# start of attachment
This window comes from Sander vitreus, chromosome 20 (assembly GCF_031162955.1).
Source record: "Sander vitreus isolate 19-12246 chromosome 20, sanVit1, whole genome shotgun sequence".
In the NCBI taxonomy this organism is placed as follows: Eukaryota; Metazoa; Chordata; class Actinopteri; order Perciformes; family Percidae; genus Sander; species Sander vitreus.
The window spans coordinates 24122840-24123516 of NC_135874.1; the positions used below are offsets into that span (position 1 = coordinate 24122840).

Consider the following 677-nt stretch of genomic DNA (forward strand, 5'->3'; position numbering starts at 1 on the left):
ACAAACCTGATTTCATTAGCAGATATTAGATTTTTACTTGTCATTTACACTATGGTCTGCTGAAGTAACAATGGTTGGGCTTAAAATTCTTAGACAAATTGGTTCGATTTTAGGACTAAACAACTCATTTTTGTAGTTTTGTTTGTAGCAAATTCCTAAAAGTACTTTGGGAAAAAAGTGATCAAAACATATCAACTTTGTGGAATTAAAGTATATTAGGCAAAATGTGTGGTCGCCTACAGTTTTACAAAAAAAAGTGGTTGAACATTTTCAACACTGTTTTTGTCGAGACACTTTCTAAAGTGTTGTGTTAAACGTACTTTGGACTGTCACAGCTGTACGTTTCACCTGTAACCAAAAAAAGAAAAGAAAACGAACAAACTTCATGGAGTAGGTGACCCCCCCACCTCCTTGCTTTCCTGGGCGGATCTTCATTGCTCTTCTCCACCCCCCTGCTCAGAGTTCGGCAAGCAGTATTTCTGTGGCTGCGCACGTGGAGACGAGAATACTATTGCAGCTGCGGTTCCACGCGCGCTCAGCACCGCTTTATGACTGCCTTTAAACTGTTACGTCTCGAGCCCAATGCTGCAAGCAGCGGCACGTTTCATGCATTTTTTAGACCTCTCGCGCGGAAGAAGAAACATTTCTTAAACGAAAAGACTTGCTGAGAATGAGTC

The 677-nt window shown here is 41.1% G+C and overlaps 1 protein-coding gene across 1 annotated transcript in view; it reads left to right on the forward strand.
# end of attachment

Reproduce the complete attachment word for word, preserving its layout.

This window comes from Sander vitreus, chromosome 20 (assembly GCF_031162955.1).
Source record: "Sander vitreus isolate 19-12246 chromosome 20, sanVit1, whole genome shotgun sequence".
In the NCBI taxonomy this organism is placed as follows: Eukaryota; Metazoa; Chordata; class Actinopteri; order Perciformes; family Percidae; genus Sander; species Sander vitreus.
The window spans coordinates 24122840-24123516 of NC_135874.1; the positions used below are offsets into that span (position 1 = coordinate 24122840).

Consider the following 677-nt stretch of genomic DNA (forward strand, 5'->3'; position numbering starts at 1 on the left):
ACAAACCTGATTTCATTAGCAGATATTAGATTTTTACTTGTCATTTACACTATGGTCTGCTGAAGTAACAATGGTTGGGCTTAAAATTCTTAGACAAATTGGTTCGATTTTAGGACTAAACAACTCATTTTTGTAGTTTTGTTTGTAGCAAATTCCTAAAAGTACTTTGGGAAAAAAGTGATCAAAACATATCAACTTTGTGGAATTAAAGTATATTAGGCAAAATGTGTGGTCGCCTACAGTTTTACAAAAAAAAGTGGTTGAACATTTTCAACACTGTTTTTGTCGAGACACTTTCTAAAGTGTTGTGTTAAACGTACTTTGGACTGTCACAGCTGTACGTTTCACCTGTAACCAAAAAAAGAAAAGAAAACGAACAAACTTCATGGAGTAGGTGACCCCCCCACCTCCTTGCTTTCCTGGGCGGATCTTCATTGCTCTTCTCCACCCCCCTGCTCAGAGTTCGGCAAGCAGTATTTCTGTGGCTGCGCACGTGGAGACGAGAATACTATTGCAGCTGCGGTTCCACGCGCGCTCAGCACCGCTTTATGACTGCCTTTAAACTGTTACGTCTCGAGCCCAATGCTGCAAGCAGCGGCACGTTTCATGCATTTTTTAGACCTCTCGCGCGGAAGAAGAAACATTTCTTAAACGAAAAGACTTGCTGAGAATGAGTC

The 677-nt window shown here is 41.1% G+C and overlaps 1 protein-coding gene across 1 annotated transcript in view; it reads left to right on the forward strand.